For anyone thinking about entrusting their IT infrastructure and business applications to the cloud, the questions of security is going to be paramount. Of course you need to be completely satisfied that the new cloud set-up is resilient and secure, but it's not just about productivity: You need to be assured that compliance with data protection is addressed, that traceability is seamless and that there are disaster recovery processes in place. Microsoft's global network of high-spec data centres are being marketed as conforming to stringent international standards to address all of these criteria − and more.

Microsoft cloud customers in Europe are served by facilities in Dublin and Amsterdam. The Dublin site, which opened in 2009, is Microsoft's largest data centre outside the United States. It spans 19 acres, and is the company's flagship centre for public cloud services. The state-of-the-art facility includes a cooling system that harnesses Ireland's naturally cold air, a comprehensive system of secondary electricity sources, and two fibre-optic networks, so that internet connectivity will not be interrupted if one fails. If there was a major catastrophe in Dublin, the entire operation would switch to Amsterdam.

And even the people who are security-cleared must gain formal permission for each visit they make to the data centres. The company's attention to resilience and security runs deep, going right to the heart of the their cloud-based technology suite.

Microsoft Office 365 delivers the power of cloud productivity to businesses of all sizes. The Office 365 service combines the familiar Microsoft Office desktop suite with online versions of next-generation communications and collaboration services: Microsoft Exchange Online, Microsoft SharePoint Online, and Microsoft Lync Online. Office 365 services are easy to administer and simple to use, with the robust security, reliability, and control you need to run your business.

Microsoft Office 365 is licensed on a flexible, per-user per-month subscription plan with predictable annual costs, enabling you to scale the services when it makes sense. Microsoft manages the IT software and you control the user access rights. Professionals and small businesses without complex IT needs, are covered through Microsoft's online community support and self-service help resources. For businesses with more complex IT needs, there is a 24/7 phone and online access to IT customer support.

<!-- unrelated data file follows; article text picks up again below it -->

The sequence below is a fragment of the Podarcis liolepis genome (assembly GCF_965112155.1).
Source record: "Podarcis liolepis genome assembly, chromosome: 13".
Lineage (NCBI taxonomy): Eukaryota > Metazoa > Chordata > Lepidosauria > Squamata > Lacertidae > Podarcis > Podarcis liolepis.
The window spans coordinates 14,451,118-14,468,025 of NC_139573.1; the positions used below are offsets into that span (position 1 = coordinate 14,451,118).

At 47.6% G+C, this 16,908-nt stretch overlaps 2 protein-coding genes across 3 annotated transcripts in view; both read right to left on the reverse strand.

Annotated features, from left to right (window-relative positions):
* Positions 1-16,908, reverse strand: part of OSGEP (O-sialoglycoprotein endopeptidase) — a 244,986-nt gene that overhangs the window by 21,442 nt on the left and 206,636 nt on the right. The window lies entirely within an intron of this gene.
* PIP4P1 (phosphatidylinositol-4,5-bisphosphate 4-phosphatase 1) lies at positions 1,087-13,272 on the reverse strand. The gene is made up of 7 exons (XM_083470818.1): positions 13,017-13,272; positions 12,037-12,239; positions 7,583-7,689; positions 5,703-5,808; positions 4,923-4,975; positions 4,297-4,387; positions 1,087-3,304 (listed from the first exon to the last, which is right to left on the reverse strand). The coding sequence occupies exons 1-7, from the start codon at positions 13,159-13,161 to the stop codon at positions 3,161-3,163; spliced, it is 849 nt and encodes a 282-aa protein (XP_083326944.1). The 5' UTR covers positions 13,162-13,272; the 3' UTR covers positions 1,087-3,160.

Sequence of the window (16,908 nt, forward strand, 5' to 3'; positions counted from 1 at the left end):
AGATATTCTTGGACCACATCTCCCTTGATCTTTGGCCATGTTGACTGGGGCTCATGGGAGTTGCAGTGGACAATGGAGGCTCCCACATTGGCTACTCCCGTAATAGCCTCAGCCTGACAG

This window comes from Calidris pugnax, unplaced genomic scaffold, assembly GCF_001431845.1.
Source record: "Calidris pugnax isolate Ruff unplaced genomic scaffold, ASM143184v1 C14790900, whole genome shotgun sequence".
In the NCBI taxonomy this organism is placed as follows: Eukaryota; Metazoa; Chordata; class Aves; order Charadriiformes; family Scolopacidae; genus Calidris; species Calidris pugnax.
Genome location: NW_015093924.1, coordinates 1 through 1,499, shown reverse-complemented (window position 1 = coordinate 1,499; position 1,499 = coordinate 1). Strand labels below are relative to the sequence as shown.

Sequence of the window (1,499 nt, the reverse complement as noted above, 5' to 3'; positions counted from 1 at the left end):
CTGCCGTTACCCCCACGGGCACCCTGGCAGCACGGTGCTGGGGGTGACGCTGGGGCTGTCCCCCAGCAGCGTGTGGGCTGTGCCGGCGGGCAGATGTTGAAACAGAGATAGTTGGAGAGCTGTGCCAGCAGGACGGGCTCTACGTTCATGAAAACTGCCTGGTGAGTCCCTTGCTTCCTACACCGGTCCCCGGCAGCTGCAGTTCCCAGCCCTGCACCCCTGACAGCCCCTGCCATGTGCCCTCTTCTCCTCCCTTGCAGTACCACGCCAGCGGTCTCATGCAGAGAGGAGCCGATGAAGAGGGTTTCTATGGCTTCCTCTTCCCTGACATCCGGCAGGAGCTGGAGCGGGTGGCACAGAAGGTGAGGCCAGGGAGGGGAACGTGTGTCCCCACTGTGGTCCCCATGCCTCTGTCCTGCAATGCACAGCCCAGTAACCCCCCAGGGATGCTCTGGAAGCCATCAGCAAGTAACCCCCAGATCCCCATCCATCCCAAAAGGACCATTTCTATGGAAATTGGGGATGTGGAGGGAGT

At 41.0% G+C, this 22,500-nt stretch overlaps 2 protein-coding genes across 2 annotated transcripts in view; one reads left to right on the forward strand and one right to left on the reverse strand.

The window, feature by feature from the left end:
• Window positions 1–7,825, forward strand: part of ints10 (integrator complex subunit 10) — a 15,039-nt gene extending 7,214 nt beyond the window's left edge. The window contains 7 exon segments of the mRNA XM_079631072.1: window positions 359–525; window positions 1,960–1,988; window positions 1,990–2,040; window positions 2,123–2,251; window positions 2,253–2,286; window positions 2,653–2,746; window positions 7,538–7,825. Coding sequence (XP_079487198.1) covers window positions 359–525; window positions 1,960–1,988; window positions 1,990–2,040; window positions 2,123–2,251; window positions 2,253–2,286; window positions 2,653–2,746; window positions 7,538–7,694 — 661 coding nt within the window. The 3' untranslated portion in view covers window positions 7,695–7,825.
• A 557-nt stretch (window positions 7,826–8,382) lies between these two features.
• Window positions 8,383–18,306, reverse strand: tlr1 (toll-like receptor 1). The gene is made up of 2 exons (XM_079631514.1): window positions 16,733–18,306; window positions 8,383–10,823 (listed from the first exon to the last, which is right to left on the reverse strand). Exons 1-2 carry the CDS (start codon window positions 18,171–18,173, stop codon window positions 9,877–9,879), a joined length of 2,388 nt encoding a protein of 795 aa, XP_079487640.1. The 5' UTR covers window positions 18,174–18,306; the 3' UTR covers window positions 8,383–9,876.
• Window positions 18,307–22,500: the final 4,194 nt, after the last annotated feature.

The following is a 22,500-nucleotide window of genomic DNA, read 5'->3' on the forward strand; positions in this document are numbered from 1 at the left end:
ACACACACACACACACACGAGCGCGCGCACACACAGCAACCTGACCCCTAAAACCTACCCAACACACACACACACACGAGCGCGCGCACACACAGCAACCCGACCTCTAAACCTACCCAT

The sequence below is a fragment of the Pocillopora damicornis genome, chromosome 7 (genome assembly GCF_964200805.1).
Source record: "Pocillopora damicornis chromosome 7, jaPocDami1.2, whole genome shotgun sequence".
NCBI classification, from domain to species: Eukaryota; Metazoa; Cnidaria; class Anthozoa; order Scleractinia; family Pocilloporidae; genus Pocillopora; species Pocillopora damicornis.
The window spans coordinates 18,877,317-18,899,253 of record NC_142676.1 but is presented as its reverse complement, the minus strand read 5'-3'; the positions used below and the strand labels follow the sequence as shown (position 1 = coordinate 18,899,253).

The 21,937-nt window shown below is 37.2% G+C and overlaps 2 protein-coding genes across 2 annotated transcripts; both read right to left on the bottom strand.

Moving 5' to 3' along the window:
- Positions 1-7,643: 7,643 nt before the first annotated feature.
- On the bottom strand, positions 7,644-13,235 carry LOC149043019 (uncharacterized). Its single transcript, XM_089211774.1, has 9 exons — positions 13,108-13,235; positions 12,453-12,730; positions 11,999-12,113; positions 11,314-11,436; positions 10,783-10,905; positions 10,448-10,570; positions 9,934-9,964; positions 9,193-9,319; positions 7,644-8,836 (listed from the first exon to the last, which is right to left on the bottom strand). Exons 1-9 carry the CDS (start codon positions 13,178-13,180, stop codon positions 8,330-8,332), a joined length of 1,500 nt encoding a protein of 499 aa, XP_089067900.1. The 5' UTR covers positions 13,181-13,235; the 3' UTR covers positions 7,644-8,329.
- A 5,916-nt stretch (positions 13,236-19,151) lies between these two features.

The Office 365 cloud service is available in different packages according to the size of company. Small businesses may choose to run all of their office productivity tools online, larger companies have the option to mix and match so that they retain some licences internally for offline work, or so that more sensitive email traffic is managed internally, within the company firewall. Alongside standard Microsoft business productivity tools, companies can also access Microsoft Lync Online, a unified communications application combining phone calls, instant messaging, and audio, video and web conferencing over an internet connection, allowing users to stay in touch more dynamically as they move between locations. Office applications can run locally on your PC and can be downloaded, updated and licensed directly from the cloud.

Where organisations are more ambitious and want to develop and run new applications of their own in the cloud, they can make use of Windows Azure, the company's web-based cloud platform for building, testing and running new cloud-based solutions - software that can be integrated with the Microsoft Office 365 suite. The Windows Azure cloud platform is hosted at both of the company's European data centres.